New Equipment Selection Procedure The Environment of Care states: The organization must consult with equipment manufacturers prior to acquisition of equipment. The organization must follow an established process for selecting and acquiring equipment. The organization must involve both the individuals who operated the equipment and those who service it. The organization must review how equipment will interface with other existing equipment at facility. The organization should evaluate maintenance requirements and availability of repair parts and repair services.

97 POLICIES AND PROCEDURES
Record Keeping Maintenance, Inspection, & Testing Results All results should be documented All sections of forms should be filled out (“Not Tested”) Any scheduled shutdowns or “Breaches” of the system should be documented* Verifiers report will suffice Utility Shutdown Approvals / Notice of Restoration to Service Incident Reporting for Medical Equipment per the Safe Medical Devices Act of 1990 SMDA has a broader definition than the Joint Commission If equipment is suspected to have caused or contributed to the death, serious injury, or serious illness of individual (Reporting is Required).

98 ACTIVITIES SCHEDULES REVIEW OF THE FOLLOWING INFORMATION:
REGULATORY REQUIREMENTS MANUFACTURER’S RECOMMENDATIONS ACCEPTED INDUSTRY PRACTICES ORGANIZATION’S PAST EXPERIENCES ESTABLISHING FREQUENCIES AND ACTIVITIES SCHEDULES REQUIRED VS. RECOMMENDED FREQUENCIES AND SCHEDULES

99 ACTIVITIES SCHEDULES Maintenance, Inspection, & Testing Requirements
Regulatory Review local requirements EC states that the hospital must test, inspect, and maintain the critical components of the piped medical gas systems NFPA 99 states that a maintenance program shall be developed for the source supply systems in accordance with Manufacturer’s Recommendations NFPA 99 also requires annual inspections of central supply systems Manufacturer’s Recommendations: Good Starting Point!* Accepted Industry Practices & Procedures (ASSE & CGA) Review Organization’s Past Experiences* Bottom Line…Must follow a “Documented Procedure” Starting Point: Most Standards point to this as a minimum requirement for frequency of maintenance and testing. Bottom Line: As simple as “The organization conducts an annual inspection of our medical gas systems and maintains the equipment per the manufacturer’s recommendations”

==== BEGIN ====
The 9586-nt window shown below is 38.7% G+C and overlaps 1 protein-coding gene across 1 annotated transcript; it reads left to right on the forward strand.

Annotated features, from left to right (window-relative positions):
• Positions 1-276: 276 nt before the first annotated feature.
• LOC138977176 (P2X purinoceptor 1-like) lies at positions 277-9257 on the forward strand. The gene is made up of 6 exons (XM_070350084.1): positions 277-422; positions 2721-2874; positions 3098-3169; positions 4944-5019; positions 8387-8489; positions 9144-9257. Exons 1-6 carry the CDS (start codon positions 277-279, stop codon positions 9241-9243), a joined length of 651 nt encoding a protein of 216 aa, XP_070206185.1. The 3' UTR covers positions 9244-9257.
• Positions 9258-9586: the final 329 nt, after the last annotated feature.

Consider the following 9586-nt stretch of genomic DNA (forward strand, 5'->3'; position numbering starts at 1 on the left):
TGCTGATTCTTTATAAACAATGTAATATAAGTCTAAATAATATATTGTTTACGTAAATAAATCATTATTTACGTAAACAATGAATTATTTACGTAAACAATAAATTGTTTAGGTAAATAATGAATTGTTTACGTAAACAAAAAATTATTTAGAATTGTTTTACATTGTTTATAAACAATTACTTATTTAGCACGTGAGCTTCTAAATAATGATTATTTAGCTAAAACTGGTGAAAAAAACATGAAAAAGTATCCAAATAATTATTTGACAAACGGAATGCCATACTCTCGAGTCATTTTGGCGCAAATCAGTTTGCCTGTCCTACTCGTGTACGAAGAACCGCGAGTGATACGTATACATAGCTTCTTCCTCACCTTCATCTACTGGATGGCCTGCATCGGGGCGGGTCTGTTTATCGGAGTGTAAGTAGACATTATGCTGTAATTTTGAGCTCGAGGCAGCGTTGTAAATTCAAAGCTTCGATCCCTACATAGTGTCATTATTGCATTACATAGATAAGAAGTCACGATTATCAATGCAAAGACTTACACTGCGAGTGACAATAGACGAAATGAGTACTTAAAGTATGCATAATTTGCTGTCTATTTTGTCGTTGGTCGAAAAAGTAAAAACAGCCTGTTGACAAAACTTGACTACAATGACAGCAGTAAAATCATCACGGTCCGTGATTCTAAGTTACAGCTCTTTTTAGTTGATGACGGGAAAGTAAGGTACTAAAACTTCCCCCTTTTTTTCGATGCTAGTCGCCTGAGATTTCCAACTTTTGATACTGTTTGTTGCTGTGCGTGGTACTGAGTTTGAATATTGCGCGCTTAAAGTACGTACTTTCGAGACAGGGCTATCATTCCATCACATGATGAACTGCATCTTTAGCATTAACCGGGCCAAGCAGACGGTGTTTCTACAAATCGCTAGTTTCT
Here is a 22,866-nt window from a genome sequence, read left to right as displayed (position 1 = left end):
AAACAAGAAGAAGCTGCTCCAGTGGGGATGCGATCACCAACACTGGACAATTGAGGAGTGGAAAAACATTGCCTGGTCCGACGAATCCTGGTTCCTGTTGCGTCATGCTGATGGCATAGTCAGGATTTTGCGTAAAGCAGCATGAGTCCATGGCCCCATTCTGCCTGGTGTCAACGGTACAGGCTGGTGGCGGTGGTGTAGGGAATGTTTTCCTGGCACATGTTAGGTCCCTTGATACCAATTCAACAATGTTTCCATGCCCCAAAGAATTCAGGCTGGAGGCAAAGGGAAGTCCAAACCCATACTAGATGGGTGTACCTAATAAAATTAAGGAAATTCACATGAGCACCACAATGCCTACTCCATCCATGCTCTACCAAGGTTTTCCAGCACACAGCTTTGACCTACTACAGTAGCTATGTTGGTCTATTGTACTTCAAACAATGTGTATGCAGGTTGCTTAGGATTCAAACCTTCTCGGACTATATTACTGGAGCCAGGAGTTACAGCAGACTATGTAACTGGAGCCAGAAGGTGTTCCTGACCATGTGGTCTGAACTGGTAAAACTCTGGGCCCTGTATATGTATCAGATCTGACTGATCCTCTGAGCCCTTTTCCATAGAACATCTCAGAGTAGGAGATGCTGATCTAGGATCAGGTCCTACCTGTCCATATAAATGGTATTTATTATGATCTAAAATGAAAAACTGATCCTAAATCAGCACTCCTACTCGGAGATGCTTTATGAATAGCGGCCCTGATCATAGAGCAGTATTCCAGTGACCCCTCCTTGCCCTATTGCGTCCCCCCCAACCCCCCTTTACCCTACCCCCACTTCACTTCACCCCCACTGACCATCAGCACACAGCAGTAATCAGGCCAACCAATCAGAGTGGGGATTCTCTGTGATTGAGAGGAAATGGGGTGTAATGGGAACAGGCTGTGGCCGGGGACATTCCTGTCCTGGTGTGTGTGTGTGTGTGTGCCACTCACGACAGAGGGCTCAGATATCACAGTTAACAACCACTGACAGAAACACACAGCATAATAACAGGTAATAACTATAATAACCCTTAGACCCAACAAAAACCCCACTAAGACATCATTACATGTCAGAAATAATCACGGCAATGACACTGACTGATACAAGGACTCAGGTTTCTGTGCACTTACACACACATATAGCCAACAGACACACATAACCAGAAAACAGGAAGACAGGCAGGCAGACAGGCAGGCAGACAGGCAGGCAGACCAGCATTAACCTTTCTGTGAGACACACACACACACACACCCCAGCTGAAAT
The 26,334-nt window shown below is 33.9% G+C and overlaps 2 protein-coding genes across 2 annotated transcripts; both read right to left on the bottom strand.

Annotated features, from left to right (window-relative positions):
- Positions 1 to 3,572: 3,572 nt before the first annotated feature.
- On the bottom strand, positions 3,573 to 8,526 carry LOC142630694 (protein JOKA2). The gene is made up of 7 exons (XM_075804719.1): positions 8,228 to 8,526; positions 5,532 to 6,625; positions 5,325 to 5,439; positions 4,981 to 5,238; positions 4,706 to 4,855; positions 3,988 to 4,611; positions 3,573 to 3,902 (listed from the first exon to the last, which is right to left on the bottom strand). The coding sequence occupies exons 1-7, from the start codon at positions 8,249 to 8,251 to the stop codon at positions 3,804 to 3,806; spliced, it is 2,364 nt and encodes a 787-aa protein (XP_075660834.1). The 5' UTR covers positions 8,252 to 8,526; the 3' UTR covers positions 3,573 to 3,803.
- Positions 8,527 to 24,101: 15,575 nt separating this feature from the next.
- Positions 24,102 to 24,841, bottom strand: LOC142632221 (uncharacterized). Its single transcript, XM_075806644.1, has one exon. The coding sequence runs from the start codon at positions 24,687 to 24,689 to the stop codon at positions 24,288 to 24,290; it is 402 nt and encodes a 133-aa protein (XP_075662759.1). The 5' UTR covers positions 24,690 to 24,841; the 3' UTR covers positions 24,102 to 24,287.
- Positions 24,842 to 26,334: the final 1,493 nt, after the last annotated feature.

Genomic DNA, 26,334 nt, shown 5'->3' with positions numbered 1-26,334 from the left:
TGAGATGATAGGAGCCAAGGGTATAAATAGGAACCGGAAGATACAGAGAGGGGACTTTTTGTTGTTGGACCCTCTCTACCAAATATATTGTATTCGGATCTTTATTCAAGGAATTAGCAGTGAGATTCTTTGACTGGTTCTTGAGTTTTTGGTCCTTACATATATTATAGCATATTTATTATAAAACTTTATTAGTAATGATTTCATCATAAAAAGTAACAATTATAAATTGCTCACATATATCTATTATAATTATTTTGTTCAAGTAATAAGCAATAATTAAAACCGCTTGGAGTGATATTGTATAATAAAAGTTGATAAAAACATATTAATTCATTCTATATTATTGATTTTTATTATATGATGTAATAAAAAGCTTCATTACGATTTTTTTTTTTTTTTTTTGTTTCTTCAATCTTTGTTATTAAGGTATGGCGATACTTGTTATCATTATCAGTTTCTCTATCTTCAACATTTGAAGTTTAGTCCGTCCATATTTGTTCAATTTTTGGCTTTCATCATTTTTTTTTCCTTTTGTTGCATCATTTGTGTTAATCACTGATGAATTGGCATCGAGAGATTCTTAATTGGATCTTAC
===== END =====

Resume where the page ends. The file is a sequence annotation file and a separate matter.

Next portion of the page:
100 ACTIVITIES SCHEDULES Establishing Frequencies & Schedules
After completing document review What will be maintained, frequency of task? What will be inspected and tested, frequency of task? The organization determines frequency of maintenance, inspection, and testing of systems. Develop a schedule for these tasks As simple as an Excel spreadsheet As complex as a Work Order Management Program Who is responsible for each task? Someone should be identified with responsibility

101 ACTIVITIES SCHEDULES Maintenance Schedules*
Maintenance of Motorized Equipment* Medical Air Compressors and Vacuum Pumps need ongoing maintenance Do you change the oil in your car regularly? So, why not the vacuum pumps. Liquid Ring Systems are a unique animal. Water Quality is Critical! Periodic maintenance should be at least as often as recommended in equipment manufacturer’s guidelines. Additional maintenance is recommended for older equipment and/or equipment used excessively. Maintenance of Non-Motorized Equipment* As required (e.g. station outlet repair) Maintenance and repairs based on inspection and testing results Maintenance vs. Testing & Inspections Maintenance is performing routine actions that keep equipment in good working order. Inspections are conducted to confirm that certain characteristics meet a given standard or requirement. Oil: Change every 3000 miles…Vac pumps are usually every 500 hours or so. As required: Don’t have to change O-rings in the station outlets or inlets every (6) months…You just have to know that the life of the O-rings is about 3-5 years and plan on repairing when needed or listed as a deficiency during your inspections.

102 ACTIVITIES SCHEDULES Inspection & Testing Schedules (Required)
Based on: NFPA 99, 2012 Edition: Maintenance & Record Keeping Requirements NFPA 55, 2010 Edition: Medical Cryogenic System Inspection Requirements The Joint Commission: Environment of Care Standards Centers for Medicare and Medicaid: Requirements for Certified Providers Joint Commission Survey Experiences

103 ACTIVITIES SCHEDULES Inspection & Testing Schedules (Required)